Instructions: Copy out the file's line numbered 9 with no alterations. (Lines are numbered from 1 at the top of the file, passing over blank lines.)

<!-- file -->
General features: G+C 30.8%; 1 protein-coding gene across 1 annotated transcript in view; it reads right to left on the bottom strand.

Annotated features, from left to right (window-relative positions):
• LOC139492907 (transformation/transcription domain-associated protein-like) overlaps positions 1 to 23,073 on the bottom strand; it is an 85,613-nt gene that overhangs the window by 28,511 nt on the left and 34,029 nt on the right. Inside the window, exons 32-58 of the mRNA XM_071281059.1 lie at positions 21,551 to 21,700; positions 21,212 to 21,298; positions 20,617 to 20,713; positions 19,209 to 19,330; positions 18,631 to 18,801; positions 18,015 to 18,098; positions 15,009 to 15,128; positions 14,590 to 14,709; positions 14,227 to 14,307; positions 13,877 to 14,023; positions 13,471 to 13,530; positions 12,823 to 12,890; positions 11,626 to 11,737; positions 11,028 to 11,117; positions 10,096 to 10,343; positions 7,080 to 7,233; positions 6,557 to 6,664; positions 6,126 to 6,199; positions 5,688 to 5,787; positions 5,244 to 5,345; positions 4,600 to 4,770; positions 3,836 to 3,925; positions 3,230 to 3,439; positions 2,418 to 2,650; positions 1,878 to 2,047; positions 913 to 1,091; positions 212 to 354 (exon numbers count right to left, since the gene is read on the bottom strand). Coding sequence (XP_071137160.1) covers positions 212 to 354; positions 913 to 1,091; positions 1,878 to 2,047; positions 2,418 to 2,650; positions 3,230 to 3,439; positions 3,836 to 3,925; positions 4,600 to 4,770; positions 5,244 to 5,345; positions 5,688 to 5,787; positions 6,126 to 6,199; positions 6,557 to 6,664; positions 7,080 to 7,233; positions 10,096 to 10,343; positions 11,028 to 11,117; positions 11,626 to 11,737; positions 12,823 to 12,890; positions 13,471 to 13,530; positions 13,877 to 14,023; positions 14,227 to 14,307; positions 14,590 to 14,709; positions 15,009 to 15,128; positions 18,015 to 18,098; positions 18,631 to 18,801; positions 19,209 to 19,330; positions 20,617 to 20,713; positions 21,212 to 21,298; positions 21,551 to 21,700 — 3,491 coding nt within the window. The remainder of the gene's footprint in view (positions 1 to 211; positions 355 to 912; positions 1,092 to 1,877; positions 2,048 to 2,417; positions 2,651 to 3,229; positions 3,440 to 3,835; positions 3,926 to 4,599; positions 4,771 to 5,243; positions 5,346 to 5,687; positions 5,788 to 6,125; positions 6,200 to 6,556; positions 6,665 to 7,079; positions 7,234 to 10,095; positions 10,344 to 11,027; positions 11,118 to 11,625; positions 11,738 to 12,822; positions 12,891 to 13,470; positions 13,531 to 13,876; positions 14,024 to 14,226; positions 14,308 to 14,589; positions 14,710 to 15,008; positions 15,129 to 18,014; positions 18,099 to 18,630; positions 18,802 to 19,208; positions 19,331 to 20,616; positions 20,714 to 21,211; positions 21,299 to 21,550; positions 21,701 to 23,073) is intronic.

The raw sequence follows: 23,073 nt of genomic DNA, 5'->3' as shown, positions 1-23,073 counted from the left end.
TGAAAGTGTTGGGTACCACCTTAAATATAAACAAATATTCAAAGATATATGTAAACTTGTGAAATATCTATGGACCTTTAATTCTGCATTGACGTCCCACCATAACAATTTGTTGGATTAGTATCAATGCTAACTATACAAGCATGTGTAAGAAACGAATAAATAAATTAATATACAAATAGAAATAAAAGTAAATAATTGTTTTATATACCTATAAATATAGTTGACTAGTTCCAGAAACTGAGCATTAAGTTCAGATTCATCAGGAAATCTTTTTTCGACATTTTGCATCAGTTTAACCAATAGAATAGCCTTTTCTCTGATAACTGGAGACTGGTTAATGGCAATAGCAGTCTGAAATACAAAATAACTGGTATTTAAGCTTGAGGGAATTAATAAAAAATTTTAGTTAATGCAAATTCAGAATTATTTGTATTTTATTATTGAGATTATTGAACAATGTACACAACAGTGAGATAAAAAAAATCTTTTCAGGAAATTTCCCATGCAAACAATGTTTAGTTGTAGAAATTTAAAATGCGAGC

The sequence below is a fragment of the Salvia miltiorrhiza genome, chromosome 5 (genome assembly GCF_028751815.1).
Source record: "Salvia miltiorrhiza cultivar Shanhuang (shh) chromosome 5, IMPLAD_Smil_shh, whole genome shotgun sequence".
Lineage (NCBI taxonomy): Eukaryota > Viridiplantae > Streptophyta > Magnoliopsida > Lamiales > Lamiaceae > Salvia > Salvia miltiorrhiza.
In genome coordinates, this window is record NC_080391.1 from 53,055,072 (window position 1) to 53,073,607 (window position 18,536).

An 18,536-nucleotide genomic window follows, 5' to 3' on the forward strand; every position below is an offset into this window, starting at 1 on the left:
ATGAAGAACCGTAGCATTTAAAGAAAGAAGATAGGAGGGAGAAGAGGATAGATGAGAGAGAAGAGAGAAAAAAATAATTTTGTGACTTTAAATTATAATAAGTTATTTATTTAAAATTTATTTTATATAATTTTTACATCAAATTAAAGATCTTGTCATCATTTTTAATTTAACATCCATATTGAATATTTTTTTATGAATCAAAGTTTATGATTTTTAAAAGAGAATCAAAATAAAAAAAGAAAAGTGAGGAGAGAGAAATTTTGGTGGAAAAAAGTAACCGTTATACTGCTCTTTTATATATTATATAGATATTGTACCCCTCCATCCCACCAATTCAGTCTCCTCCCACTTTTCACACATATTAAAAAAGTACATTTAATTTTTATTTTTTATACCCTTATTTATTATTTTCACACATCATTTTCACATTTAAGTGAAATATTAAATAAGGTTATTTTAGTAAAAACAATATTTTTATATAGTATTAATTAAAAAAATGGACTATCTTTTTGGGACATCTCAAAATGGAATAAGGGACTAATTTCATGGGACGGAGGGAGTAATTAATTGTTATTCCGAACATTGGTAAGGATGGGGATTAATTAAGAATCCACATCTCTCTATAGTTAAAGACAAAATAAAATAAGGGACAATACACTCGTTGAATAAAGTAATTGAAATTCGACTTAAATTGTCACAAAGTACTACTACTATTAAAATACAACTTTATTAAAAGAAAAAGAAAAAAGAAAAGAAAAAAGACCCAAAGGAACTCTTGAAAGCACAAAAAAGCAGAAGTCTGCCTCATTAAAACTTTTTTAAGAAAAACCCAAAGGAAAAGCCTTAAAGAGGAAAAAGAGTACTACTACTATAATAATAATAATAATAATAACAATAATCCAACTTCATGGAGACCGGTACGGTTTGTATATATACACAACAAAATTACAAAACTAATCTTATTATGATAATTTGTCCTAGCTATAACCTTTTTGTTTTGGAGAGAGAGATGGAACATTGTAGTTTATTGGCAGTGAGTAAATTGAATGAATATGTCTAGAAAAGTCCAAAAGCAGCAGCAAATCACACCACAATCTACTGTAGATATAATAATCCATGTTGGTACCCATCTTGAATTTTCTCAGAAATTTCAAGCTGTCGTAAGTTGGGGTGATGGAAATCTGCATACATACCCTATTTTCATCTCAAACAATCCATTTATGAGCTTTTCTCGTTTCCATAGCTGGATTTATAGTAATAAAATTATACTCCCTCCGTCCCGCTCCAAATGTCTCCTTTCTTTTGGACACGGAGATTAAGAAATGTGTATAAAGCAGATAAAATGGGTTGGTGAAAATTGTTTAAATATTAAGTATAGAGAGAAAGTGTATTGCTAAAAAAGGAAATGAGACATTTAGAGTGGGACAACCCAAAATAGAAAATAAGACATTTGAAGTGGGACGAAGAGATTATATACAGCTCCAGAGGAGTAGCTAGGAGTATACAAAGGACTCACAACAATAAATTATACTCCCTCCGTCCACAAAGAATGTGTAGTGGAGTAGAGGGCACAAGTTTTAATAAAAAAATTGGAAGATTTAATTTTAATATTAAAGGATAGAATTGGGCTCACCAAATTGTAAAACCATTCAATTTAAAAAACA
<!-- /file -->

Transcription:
In genome coordinates, this window is record NC_080391.1 from 53,055,072 (window position 1) to 53,073,607 (window position 18,536).